Consolidating Multiple Automation Systems
A large university transitions automation systems to a single power management system, and encounters challenges in user interface design and navigation along the way.
The University of Virginia (UVA) is a public research university. Its energy plants produce steam, hot water, chilled water, and distribute purchased electricity from the local utility.
The university’s metering team measures and collects energy management data and maintains the 1,000+ meters throughout both the campus and university medical center. Meter data is used to allocate costs, verify sustainability efforts, and identify problems with building systems resulting in excessive energy costs.
Electric, steam, water, and thermal energy (Btu) meters were originally integrated into several of the campus building automation systems (Johnson Controls and Automated Logic), power management system, or stand alone. The hospital has its own SCADA system that integrated meters throughout its electrical distribution system.
The greatest thing about the Schneider Electric PME system Affinity Energy customized for us, is it allows my group to easily access real-time and historical energy data from hundreds of different meters across academic and medical campuses.
Now we have one easy-to-use data acquisition system with re-usable meter templates forming the backbone of our M&V data collection, and our team can focus more time on supporting energy sustainability initiatives.
Justin Huddleston, Metering Supervisor, UVA
As the campus continued to expand, the facilities department realized troubleshooting meter problems across multiple automation systems was increasingly problematic. There was also a need to modernize the hospital SCADA system.
As a result, the facilities department decided to use their Schneider Electric Power Monitoring Expert (PME) system as their primary meter integration tool. This meant moving forward, all new meters to the extent possible, would be added to this system and existing meters not needed for control would be migrated as time and opportunity would allow. This also meant the hospital SCADA would need to be migrated into PME as well.
In addition to the challenge of finding a partner to consolidate multiple automation systems into one, the university did not have an easy way to get the several hundreds of buildings and associated meters on a single HMI screen. Part of the challenge was user interface limitations of PME software. PMEs greatest strength is its ability to quickly build a cost-effective system. The trade-off? It requires significantly more time to customize which, in the case of UVA, was necessary to make the system more user friendly.
As the expansion of the PME system took place, it became more difficult to work with the default navigation framework. Each piece of meter data required a counterintuitive click spiral into seemingly never-ending navigation silos. The first page had buildings grouped together, which led to a second page of buildings, which led to a single building, which led to all meters in the building, which led to a single meter’s data. According to Justin Huddleston, metering supervisor at UVA, “it was taking way too many clicks to get to meter details.”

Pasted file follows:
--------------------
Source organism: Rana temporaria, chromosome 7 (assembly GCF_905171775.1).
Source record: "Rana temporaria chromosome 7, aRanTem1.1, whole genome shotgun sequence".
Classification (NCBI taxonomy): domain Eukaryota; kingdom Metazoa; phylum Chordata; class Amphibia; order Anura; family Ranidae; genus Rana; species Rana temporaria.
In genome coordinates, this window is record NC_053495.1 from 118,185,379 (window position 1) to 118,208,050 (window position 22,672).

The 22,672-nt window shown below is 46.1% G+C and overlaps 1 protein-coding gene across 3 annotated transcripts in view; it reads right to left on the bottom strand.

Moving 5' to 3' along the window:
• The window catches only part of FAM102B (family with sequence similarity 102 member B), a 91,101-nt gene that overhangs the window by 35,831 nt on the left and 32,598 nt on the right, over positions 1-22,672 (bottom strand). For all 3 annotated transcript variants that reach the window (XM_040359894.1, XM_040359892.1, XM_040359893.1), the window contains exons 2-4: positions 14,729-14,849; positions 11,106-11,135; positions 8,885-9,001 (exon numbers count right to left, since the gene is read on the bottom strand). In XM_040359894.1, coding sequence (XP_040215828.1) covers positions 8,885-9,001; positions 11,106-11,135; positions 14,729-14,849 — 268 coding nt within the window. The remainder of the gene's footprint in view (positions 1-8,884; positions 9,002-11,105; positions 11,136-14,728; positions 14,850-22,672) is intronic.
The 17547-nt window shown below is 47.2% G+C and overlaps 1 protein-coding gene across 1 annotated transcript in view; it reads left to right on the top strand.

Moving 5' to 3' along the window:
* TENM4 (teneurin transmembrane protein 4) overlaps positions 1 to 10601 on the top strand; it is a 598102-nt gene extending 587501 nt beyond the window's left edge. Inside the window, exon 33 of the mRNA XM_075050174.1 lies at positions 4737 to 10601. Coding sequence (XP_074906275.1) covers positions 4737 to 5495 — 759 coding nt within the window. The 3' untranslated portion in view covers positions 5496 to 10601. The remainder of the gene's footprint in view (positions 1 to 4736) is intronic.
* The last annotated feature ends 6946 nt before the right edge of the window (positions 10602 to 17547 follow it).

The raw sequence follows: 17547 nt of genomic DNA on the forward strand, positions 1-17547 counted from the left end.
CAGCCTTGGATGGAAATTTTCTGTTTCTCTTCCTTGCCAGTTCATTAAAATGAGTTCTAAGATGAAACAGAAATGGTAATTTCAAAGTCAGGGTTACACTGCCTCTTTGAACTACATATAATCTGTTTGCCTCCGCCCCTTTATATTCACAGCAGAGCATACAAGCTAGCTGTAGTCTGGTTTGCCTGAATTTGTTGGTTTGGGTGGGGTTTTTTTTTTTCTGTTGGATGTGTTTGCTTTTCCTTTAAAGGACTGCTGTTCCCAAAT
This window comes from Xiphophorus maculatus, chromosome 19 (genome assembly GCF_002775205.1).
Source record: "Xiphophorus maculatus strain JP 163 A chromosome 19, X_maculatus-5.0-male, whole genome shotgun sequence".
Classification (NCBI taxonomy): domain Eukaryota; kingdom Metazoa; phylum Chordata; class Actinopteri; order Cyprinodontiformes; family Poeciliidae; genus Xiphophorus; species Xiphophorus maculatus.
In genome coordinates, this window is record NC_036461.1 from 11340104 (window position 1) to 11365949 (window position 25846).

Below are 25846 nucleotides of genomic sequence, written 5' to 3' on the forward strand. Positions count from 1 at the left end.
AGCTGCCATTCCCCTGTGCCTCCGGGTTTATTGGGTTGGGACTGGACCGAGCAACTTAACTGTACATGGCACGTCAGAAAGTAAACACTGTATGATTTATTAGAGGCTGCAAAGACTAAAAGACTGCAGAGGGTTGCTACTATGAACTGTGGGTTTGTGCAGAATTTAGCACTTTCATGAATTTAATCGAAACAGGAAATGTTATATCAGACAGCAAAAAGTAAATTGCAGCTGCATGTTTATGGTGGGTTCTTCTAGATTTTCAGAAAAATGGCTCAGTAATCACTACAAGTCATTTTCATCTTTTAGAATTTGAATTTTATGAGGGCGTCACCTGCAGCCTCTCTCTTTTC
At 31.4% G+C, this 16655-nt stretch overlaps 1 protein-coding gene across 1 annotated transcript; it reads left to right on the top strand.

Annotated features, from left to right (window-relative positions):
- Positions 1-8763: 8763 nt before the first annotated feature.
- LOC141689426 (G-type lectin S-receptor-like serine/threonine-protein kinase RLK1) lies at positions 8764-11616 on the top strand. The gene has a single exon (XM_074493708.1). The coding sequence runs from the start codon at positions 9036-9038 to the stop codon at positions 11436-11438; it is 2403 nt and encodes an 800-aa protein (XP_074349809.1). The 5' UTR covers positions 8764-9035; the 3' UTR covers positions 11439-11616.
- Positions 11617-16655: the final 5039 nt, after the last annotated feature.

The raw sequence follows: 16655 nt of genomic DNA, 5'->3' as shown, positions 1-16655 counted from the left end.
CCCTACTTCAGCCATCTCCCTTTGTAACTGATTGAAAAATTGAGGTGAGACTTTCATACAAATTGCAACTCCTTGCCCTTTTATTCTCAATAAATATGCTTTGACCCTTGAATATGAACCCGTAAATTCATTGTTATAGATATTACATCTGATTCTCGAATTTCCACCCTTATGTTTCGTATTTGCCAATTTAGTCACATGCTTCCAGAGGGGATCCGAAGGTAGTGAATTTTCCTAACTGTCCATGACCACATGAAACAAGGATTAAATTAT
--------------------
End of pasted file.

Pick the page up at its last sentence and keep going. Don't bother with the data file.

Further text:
UVA needed a partner to help migrate meters and existing SCADA systems into PME, and a solution to make PME’s navigation nightmare a little more user friendly.
As a long-time integration partner of UVA and as a Schneider Electric EcoXpert, Affinity Energy was the obvious integrator of choice to tackle these problems.
Affinity Energy began working with the university to integrate the hospital’s SCADA system into the PME system. This scope was extensive, since it involved significant changes to the network and device addressing to allow equipment within the hospital to communicate across the campus to the Schneider Electric PME system.
As the university started expanding the PME system, Affinity Energy also assisted with the development of templates for generators, automatic transfer switches, protection devices, and a multitude of different meters.
Affinity Energy met with all UVA system users to understand the different ways the system was being interacted with. After just a few hours and discussions with university staff, engineers came away with a navigation architecture that made PME system interaction more intuitive for all users and significantly reduced the number of clicks. The homepage now houses access to all 200 campus buildings. To make navigation even easier, Affinity Energy also created a custom HTML page that allows operators to search for meters by name.
At the University of Virginia, the transition towards a more consolidated and reliable data collection system provides various users with the information they need to ensure energy sustainability objectives are measured and verified, and efficiency is maintained.
Affinity Energy attacked the work and things progressed quickly. They worked with us on standardizing and personalizing PME. The new navigation works very well and Affinity Energy worked with our staff to ensure they know how to integrate the meters they added into the new navigation.
–Scott Martin, Systems Integration & Development Manager, UVA